On Capitol Hill, there's a large and growing number of congressional Republicans who rejected the Democrats' American Rescue Plan, but who now want credit for the package's benefits. It's the kind of brazen hypocrisy that really ought to carry some kind of political consequences.
With GOP governors, however, it's a slightly different story — or at least a different kind of story.
In gubernatorial offices nationwide, Republicans obviously weren't in a position to vote against the Democrats' Covid-19 relief package in March, though many of them condemned the ARP from a distance. What's more, as the year unfolded, plenty of GOP governors continued to blame the aid package for helping the economy too much, with some Republicans complaining of a "Biden inflation tax."
But just as some Republicans in Congress want to reap political rewards from the rescue plan they opposed, The New York Times reports that many GOP governors are doing the same thing.
At her annual budget address this month, Gov. Kristi Noem, Republican of South Dakota, blamed President Biden's economic policies for rising prices, derided the "giant handout" of federal stimulus funds and suggested that she had considered refusing the money over ideological objections. But like many Republican officials, Ms. Noem has found it hard to say no to her state's share of the $1.9 trillion pandemic relief aid that Democrats passed along party lines in March.
The South Dakotan, who's up for re-election next year, could refuse the ARP money and send it back to the Treasury Department, but she instead intends to put the federal funds to good use, investing in water projects, affordable housing, and new day care centers.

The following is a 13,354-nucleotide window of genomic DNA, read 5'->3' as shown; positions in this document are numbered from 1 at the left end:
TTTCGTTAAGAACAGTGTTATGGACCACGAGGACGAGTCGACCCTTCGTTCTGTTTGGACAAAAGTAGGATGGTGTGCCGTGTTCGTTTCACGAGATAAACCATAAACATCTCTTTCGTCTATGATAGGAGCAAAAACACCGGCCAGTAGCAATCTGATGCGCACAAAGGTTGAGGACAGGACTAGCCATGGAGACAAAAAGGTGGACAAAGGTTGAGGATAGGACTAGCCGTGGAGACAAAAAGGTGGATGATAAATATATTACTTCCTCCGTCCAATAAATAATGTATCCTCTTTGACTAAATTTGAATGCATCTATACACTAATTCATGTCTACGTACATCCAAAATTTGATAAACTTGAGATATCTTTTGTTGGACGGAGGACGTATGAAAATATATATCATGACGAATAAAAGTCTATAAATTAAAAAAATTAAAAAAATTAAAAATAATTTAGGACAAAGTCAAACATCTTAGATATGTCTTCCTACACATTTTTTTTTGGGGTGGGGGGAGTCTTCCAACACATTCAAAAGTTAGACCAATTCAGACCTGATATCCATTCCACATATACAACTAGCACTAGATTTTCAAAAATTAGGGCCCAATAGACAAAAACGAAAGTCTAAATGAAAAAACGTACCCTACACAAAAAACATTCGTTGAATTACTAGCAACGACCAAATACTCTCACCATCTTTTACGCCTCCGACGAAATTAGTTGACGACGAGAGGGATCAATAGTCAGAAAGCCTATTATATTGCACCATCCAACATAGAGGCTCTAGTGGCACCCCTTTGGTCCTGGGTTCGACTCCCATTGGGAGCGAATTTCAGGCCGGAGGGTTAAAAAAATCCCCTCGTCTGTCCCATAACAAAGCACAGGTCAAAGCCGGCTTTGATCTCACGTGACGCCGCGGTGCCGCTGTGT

And she has plenty of company. As the Times' report added Florida Gov. Ron DeSantis, who's also running for a second term next year, will direct the funds toward infrastructure, transportation, and workforce retention. Ohio Gov. Mike DeWine, who's also running for re-election in 2022, is using the money to replenish the state's jobless benefits fund, while investing in water and sewer quality and improving pediatric health facilities. Texas Gov. Greg Abbott, who's also running again next fall, has spent ARP money on broadband, rural hospitals, and food banks.
There's a degree of irony to the political circumstances: Republican governors, who opposed the American Rescue Plan, are using the Democratic package to improve their re-election prospects by investing funds they don't think should exist.
Just as notable is how difficult this picture would've been to predict in the not-too-distant past. Last year, as the pandemic crisis took root and the economy contracted, there were widespread fears that states would face brutal budget shortfalls, which in turn would lead to massive public-sector layoffs.
Thanks in large part to the American Rescue Plan, that didn't happen. It's not the kind of detail GOP governors are eager to acknowledge, but as they welcome and invest federal funds, it's true whether they want to admit it or not.